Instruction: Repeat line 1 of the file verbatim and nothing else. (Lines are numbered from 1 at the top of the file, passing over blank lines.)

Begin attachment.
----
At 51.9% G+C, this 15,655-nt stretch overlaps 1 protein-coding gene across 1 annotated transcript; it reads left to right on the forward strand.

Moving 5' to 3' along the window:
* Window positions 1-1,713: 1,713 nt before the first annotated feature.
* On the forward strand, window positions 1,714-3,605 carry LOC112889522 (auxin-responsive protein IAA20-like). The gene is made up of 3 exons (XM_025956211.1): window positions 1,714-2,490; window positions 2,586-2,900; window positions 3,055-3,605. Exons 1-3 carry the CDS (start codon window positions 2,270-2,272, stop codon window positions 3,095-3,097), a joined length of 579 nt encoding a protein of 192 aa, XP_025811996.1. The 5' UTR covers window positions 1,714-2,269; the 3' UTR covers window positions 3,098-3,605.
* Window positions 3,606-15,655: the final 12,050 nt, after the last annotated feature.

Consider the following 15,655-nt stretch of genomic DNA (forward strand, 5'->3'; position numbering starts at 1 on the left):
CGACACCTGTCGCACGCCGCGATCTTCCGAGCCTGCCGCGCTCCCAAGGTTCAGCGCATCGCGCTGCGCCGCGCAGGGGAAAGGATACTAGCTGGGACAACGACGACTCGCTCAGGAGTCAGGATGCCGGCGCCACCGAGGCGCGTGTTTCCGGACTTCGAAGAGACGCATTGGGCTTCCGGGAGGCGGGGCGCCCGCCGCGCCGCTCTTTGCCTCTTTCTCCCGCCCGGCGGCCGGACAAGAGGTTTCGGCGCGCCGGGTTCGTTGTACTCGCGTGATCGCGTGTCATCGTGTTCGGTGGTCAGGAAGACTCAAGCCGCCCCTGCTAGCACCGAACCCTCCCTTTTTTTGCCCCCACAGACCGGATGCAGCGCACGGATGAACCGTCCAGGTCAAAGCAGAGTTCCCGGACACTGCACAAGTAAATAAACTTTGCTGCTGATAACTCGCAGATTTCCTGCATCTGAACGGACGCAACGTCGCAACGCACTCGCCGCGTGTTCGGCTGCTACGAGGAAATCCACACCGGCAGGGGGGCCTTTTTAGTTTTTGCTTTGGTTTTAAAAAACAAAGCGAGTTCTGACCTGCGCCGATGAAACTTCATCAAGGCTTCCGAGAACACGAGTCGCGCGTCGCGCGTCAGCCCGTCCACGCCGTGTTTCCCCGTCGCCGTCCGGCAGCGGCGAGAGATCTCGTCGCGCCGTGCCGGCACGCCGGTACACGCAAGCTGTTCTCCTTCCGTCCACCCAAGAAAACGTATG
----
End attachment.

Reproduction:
At 51.9% G+C, this 15,655-nt stretch overlaps 1 protein-coding gene across 1 annotated transcript; it reads left to right on the forward strand.